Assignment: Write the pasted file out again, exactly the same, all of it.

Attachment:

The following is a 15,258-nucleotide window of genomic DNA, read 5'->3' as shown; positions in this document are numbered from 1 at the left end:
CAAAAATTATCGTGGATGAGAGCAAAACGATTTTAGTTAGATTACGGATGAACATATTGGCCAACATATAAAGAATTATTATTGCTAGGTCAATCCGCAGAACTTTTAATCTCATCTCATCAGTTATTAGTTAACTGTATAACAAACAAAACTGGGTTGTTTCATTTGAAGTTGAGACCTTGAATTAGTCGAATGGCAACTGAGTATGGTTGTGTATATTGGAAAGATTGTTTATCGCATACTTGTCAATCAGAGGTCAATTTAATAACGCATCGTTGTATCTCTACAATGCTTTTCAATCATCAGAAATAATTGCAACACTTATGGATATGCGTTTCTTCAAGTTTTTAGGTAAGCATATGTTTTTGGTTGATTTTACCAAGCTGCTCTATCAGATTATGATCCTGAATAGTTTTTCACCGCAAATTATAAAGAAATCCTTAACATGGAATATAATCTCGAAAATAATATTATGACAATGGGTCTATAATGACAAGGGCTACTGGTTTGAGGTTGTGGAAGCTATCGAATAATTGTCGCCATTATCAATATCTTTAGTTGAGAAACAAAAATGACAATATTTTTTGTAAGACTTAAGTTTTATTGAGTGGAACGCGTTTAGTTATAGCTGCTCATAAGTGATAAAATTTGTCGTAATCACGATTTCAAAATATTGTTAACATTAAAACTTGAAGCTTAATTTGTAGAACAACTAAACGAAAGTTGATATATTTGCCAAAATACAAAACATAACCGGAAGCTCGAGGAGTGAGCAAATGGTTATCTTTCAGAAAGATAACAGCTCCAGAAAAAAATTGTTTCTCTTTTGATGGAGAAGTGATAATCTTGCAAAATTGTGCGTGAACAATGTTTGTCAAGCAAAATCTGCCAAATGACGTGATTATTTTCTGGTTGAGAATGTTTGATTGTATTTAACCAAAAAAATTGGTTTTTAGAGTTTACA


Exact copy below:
The following is a 15,258-nucleotide window of genomic DNA, read 5'->3' as shown; positions in this document are numbered from 1 at the left end:
CAAAAATTATCGTGGATGAGAGCAAAACGATTTTAGTTAGATTACGGATGAACATATTGGCCAACATATAAAGAATTATTATTGCTAGGTCAATCCGCAGAACTTTTAATCTCATCTCATCAGTTATTAGTTAACTGTATAACAAACAAAACTGGGTTGTTTCATTTGAAGTTGAGACCTTGAATTAGTCGAATGGCAACTGAGTATGGTTGTGTATATTGGAAAGATTGTTTATCGCATACTTGTCAATCAGAGGTCAATTTAATAACGCATCGTTGTATCTCTACAATGCTTTTCAATCATCAGAAATAATTGCAACACTTATGGATATGCGTTTCTTCAAGTTTTTAGGTAAGCATATGTTTTTGGTTGATTTTACCAAGCTGCTCTATCAGATTATGATCCTGAATAGTTTTTCACCGCAAATTATAAAGAAATCCTTAACATGGAATATAATCTCGAAAATAATATTATGACAATGGGTCTATAATGACAAGGGCTACTGGTTTGAGGTTGTGGAAGCTATCGAATAATTGTCGCCATTATCAATATCTTTAGTTGAGAAACAAAAATGACAATATTTTTTGTAAGACTTAAGTTTTATTGAGTGGAACGCGTTTAGTTATAGCTGCTCATAAGTGATAAAATTTGTCGTAATCACGATTTCAAAATATTGTTAACATTAAAACTTGAAGCTTAATTTGTAGAACAACTAAACGAAAGTTGATATATTTGCCAAAATACAAAACATAACCGGAAGCTCGAGGAGTGAGCAAATGGTTATCTTTCAGAAAGATAACAGCTCCAGAAAAAAATTGTTTCTCTTTTGATGGAGAAGTGATAATCTTGCAAAATTGTGCGTGAACAATGTTTGTCAAGCAAAATCTGCCAAATGACGTGATTATTTTCTGGTTGAGAATGTTTGATTGTATTTAACCAAAAAAATTGGTTTTTAGAGTTTACA